I'm completely new to django.It doesn't work well.


But I’m getting that general message instead of my own.

Hello!

Just a tip, please explain what you have done and what you need help with. Be precise, what do you want?

@abbasj I want something personalized and not a general message!
I’ve followed steps as given by ChatGPT 4o, but something is wrong.

I’ve created all the necessary subdirectories and run this command python manage.py runserver but I’m getting just this general page:

Everything seem to work fine, but if you want to render a template, you need to a view and a template. Have you created the template in the template folder?

I suggest you check the documentation where it is described, but you need to create a template folder inside you app like this:

Screenshot 2024-05-30 231023

I have created a template folder within the main_app. It is important that the folder is called templates, nothing else. Inside the template, create a second folder that has the same name as your app, nothing else. Add you template inside that folder.

In you views, do the following:

def ViewName(request):
   context = {}
   return render(request, "e.g main_app/you_template_name.html", context)

In you settings file, you must configure the following:

You are basically letting Django know where to search for the templates.

Now your personalized template will load.

Happy reading:

1 Like

Welcome @paxx0 !

For future reference to both you and @abbasj, please avoid posting images of code or other textual information. Copy / paste the text into the body of your post, surrounded between lines of three backtick characters.

Doesn’t work. At best what I would need is a .zip file with all the correct directory structure which I could unzip and use!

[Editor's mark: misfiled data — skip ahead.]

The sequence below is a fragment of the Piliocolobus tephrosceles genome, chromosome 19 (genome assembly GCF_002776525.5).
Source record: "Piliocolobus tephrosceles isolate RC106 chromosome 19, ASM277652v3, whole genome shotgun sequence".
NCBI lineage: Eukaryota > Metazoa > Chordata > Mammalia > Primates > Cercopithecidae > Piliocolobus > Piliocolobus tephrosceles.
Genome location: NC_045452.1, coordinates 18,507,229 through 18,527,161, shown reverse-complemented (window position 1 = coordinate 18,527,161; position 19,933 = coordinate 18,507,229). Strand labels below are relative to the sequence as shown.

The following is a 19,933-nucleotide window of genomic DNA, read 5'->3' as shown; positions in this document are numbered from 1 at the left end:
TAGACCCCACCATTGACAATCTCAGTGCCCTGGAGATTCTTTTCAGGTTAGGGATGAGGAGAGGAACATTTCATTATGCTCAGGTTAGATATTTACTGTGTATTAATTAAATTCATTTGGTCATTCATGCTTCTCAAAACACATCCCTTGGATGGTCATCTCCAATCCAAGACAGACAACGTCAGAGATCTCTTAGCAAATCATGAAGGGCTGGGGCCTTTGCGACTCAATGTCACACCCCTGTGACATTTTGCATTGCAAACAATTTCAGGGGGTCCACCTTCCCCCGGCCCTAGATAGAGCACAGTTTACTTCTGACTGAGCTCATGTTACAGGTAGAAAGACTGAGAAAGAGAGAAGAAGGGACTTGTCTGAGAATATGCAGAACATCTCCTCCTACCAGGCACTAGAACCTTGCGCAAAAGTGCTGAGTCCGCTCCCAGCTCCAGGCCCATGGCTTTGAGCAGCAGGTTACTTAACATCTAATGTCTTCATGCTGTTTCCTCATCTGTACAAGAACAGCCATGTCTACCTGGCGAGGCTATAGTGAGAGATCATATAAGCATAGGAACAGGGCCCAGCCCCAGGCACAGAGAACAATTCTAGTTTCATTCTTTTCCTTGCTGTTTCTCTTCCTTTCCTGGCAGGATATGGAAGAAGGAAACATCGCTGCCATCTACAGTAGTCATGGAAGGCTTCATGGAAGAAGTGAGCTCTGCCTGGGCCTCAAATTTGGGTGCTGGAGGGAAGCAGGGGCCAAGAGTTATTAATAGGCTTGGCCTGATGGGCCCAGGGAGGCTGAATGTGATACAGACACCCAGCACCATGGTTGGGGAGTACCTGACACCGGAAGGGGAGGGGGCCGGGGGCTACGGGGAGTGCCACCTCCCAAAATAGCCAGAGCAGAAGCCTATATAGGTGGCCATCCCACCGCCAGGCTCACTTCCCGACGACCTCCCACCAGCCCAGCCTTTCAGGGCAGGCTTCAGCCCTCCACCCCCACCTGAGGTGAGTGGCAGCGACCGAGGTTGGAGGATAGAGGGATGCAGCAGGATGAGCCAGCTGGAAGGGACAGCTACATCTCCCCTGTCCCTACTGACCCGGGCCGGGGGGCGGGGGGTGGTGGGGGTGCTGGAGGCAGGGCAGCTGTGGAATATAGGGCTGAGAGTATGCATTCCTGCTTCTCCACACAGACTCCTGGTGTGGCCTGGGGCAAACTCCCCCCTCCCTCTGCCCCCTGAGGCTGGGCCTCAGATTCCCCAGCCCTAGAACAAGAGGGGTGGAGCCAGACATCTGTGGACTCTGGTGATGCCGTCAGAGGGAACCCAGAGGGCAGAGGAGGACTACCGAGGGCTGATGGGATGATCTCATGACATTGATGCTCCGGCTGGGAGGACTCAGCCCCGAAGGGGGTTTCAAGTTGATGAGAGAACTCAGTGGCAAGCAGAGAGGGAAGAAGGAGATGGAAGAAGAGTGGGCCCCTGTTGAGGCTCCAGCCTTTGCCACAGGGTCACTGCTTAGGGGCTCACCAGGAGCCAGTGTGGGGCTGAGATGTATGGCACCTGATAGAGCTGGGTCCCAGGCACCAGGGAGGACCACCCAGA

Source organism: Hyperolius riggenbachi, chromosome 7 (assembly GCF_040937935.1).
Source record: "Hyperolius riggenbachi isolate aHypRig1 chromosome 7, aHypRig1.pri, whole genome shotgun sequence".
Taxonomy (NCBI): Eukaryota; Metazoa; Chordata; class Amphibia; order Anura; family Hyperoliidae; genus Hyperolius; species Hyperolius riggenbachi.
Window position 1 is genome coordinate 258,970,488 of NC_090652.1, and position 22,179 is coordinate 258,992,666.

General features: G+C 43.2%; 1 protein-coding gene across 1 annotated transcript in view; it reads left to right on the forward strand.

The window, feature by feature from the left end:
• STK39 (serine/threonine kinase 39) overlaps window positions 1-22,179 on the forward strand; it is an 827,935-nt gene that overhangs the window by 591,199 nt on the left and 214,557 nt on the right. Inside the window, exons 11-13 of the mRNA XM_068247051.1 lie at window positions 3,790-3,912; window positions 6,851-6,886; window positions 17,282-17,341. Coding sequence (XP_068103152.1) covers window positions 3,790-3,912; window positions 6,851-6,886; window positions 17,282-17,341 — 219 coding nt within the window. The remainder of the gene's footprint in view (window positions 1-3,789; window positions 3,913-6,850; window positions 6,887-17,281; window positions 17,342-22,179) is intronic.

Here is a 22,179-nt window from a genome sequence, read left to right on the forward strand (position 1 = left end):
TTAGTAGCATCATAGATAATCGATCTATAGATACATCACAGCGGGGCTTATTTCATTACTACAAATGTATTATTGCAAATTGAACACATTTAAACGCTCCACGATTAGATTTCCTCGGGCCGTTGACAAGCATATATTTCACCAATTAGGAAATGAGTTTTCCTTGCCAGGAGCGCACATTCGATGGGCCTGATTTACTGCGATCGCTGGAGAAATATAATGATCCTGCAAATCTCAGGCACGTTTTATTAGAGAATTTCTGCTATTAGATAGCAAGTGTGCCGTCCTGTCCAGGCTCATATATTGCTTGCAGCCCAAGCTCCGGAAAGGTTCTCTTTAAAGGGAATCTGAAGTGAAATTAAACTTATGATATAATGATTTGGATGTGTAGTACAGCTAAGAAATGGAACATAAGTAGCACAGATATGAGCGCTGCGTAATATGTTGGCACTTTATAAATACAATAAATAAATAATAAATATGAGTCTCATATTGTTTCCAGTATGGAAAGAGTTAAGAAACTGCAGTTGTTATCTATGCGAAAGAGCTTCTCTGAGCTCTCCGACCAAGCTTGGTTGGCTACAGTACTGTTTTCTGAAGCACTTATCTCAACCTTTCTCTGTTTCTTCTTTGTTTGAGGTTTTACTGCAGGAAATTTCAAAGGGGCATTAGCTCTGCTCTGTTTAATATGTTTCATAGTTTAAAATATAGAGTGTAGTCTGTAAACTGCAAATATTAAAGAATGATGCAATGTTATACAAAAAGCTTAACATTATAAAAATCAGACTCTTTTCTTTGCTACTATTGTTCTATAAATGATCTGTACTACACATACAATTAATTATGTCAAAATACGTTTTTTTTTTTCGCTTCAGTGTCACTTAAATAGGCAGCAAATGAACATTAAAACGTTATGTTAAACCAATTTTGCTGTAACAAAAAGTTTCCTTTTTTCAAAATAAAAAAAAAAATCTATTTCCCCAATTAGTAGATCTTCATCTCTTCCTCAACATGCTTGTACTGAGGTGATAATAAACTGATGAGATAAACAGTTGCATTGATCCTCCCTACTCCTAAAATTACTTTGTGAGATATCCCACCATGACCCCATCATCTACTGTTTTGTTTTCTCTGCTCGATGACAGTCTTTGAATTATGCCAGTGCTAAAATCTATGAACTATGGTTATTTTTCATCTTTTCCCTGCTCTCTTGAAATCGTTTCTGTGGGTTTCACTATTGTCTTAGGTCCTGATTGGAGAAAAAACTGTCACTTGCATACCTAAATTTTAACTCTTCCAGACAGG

I welcome you to Django. Learning it has it challenges, but it’s very fulfilling.

Please explain what you have done, I’ll guide you to the best of my ability.

Thank you for your kind words!
I was unable to create a proper directory structure, so far I have this:

but I’m facing a general message instead of a personalized one.

I assume your app is called myapp. In that directory (encircled in blue), I don’t see any folder called templates.

Do the following:

  1. Creates a folder in the myapp directory. It must be named templates, nothing else.
  2. Inside the templates folder, create another folder called myapp (the name of you app).
  3. Configure the settings, specifically the part named TEMPLATES:
TEMPLATES = [
    {
        'BACKEND': 'django.template.backends.django.DjangoTemplates',
        'DIRS': [os.path.join(BASE_DIR, 'templates'),],
        'APP_DIRS': True,
        'OPTIONS': {
            'context_processors': [
                'django.template.context_processors.debug',
                'django.template.context_processors.request',
                'django.contrib.auth.context_processors.auth',
                'django.contrib.messages.context_processors.messages',
            ],
        },
    },
]

Share your settings as well in you next reply.

I’ve slightly proceeded but not quite: MY PROJECT

Hi. I think ChatGPT might be trying to lead you astray here. You certainly don’t want to be utilizing Python subprocesses to open a Jupyter notebook while using the Flask framework together with the Django framework, especially if all you’re trying to do is get a simple message to show up on the screen. To get the message to display on the page, you can edit your myapp/views.py file to return the message directly from your view function, like so:

from django.http import HttpResponse


def index(request):
    return HttpResponse("Hello, world!")

Then you should see your message on the page.

My recommendation would be to ensure that all ChatGPT windows are completely closed and to follow the tutorial linked by @abbasj earlier, starting from part 1. If you’d like to do something a bit more involved than “Hello, world,” you can use Django templates as described earlier to write your HTML and use whatever directory structure you like for your templates. If your ultimate goal here is to create a complex website with images, JavaScript scripts, and CSS style sheets, you might be interested in hosting those files as static files, the basics of which are described in part 6 of that tutorial. Good luck and godspeed.

EDIT: And I dare say Django does indeed “work well.” It’s all about how you use it :slight_smile: